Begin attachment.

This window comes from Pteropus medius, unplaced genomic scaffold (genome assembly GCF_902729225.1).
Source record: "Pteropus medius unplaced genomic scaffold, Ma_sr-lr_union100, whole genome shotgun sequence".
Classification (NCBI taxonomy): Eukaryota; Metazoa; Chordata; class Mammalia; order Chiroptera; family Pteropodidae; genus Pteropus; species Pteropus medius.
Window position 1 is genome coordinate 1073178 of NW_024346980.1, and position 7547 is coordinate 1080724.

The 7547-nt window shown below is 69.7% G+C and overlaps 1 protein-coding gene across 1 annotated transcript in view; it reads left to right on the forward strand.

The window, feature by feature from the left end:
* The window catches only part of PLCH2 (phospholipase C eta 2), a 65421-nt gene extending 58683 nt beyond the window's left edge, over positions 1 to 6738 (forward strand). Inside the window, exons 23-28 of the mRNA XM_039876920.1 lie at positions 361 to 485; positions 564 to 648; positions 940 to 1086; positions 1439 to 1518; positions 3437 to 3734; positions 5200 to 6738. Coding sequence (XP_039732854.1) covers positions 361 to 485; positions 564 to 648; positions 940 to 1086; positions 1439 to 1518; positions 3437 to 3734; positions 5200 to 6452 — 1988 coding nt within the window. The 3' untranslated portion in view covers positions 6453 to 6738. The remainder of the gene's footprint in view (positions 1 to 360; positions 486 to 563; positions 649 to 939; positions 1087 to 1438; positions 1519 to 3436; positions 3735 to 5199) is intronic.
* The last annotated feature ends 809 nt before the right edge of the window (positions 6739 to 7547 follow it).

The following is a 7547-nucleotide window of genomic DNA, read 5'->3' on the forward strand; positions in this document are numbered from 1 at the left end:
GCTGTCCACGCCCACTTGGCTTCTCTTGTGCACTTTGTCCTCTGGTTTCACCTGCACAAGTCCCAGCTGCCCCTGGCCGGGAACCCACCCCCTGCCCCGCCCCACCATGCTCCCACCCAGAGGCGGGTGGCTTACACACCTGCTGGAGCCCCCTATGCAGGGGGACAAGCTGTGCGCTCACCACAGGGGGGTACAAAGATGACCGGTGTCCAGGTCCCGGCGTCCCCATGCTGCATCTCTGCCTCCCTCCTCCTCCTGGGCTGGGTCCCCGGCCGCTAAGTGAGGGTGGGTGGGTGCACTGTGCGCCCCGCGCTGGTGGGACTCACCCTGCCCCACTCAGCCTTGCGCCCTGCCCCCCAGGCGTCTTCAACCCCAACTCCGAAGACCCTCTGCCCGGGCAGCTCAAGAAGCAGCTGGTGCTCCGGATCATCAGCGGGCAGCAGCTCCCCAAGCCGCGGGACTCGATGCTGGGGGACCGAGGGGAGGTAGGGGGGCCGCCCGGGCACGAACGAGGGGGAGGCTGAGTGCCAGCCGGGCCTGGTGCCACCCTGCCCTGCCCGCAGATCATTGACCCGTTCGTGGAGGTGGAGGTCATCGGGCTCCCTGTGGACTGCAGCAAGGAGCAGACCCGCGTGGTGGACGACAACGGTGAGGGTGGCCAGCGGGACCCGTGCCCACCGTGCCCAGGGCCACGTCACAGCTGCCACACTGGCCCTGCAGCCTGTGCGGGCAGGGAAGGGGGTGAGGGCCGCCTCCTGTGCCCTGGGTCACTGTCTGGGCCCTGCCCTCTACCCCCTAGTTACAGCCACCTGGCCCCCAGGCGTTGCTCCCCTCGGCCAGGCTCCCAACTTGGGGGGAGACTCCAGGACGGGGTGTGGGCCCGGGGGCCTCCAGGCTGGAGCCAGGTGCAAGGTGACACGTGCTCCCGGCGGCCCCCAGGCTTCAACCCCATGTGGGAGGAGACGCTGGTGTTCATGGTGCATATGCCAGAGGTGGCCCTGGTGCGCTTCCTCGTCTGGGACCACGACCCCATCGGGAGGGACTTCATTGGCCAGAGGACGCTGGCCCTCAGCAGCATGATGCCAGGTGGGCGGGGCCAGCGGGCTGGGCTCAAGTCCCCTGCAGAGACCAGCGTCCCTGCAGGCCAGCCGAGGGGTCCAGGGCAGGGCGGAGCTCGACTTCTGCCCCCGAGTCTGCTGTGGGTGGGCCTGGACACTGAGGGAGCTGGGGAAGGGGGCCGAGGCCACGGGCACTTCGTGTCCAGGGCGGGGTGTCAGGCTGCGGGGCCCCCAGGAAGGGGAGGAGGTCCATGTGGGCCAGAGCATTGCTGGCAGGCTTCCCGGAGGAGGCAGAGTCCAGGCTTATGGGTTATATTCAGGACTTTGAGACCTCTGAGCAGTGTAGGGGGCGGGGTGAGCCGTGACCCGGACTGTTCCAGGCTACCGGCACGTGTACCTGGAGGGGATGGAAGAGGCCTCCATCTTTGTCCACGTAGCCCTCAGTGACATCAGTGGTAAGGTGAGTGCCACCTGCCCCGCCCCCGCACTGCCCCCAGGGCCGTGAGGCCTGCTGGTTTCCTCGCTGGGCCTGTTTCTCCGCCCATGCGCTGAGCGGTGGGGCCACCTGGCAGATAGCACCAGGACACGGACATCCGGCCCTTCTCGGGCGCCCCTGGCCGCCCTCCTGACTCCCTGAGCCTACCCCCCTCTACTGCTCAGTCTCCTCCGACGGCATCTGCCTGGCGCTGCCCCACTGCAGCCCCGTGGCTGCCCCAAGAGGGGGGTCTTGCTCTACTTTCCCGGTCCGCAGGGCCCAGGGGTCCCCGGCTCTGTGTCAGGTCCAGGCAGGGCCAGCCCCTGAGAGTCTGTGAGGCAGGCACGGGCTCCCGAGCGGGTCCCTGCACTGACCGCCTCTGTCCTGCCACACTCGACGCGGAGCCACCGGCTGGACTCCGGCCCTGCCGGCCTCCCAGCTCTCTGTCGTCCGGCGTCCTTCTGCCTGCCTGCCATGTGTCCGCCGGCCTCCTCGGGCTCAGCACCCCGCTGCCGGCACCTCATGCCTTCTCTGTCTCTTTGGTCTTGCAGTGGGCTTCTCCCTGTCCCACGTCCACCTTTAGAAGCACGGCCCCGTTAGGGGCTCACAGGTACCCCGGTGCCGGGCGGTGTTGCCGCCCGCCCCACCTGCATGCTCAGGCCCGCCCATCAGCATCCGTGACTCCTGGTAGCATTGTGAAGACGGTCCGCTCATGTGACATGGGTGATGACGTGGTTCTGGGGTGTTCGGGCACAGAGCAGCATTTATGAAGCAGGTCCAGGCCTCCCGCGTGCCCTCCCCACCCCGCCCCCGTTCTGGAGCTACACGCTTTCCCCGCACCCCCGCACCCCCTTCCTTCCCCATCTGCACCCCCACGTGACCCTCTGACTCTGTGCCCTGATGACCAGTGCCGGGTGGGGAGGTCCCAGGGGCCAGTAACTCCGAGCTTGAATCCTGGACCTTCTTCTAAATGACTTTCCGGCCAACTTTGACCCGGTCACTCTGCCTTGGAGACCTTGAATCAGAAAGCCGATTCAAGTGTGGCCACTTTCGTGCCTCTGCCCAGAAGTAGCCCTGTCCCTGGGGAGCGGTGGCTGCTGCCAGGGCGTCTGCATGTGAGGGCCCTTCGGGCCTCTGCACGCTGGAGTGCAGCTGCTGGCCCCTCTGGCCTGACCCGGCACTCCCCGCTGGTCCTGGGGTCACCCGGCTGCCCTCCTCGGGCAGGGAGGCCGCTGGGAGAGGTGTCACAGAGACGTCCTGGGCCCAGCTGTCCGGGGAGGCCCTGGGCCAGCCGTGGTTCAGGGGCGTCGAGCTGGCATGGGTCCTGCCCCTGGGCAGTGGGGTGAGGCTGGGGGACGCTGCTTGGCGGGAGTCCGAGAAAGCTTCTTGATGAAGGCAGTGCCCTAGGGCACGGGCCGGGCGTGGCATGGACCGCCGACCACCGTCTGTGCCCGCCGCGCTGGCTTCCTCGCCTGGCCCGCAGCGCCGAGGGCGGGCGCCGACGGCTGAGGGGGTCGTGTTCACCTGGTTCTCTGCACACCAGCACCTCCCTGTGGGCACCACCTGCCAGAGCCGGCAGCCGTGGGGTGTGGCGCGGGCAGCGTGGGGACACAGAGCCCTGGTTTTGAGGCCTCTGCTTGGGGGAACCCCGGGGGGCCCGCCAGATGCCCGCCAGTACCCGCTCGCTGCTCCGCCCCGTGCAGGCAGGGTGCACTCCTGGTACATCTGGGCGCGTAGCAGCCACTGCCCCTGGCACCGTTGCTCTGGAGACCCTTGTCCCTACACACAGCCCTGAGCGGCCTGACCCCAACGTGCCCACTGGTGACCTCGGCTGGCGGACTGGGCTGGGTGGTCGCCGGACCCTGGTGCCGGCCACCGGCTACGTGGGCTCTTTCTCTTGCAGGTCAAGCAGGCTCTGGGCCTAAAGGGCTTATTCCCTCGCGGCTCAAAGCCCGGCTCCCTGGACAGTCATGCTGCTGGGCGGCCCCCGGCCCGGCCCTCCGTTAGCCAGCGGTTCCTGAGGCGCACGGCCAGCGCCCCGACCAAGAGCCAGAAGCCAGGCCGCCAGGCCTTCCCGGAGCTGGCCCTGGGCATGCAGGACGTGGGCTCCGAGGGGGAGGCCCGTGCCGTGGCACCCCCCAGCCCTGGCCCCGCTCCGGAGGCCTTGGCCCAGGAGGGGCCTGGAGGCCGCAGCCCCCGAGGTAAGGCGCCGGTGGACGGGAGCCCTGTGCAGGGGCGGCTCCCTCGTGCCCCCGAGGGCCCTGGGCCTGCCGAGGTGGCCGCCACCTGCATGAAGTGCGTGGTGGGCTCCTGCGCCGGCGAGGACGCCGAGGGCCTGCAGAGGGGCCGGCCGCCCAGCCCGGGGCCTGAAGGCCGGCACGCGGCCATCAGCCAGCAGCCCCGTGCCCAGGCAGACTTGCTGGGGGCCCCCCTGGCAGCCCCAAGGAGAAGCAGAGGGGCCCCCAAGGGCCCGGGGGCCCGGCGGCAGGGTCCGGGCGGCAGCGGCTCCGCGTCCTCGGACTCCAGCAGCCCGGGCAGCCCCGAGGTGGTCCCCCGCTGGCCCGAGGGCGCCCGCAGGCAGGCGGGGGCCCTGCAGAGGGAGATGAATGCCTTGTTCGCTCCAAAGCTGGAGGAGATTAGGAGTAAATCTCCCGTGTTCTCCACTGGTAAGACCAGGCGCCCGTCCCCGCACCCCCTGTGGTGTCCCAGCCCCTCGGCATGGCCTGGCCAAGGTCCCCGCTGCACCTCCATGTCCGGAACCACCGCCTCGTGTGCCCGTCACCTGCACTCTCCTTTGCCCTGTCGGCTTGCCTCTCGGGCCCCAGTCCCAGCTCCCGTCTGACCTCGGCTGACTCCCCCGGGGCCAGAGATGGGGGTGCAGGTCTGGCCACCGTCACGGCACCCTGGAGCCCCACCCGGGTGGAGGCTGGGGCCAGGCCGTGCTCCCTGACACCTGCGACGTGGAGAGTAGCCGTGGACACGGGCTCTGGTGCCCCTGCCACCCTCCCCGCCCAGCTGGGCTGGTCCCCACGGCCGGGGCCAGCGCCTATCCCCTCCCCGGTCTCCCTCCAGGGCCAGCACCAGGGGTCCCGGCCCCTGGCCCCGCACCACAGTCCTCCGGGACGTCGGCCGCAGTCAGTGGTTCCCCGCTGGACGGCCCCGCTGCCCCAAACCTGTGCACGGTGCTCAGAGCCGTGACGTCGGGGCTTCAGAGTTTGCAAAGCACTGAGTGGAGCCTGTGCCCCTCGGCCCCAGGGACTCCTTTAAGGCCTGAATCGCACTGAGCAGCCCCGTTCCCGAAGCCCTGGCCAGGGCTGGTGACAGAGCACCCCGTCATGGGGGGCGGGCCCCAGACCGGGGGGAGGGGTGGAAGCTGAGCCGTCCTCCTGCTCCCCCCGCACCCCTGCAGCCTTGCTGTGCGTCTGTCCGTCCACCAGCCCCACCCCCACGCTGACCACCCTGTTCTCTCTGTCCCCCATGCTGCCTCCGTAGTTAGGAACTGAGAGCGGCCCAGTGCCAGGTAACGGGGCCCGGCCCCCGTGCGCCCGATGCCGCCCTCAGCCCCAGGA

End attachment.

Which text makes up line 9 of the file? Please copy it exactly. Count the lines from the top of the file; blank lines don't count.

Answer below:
The following is a 7547-nucleotide window of genomic DNA, read 5'->3' on the forward strand; positions in this document are numbered from 1 at the left end: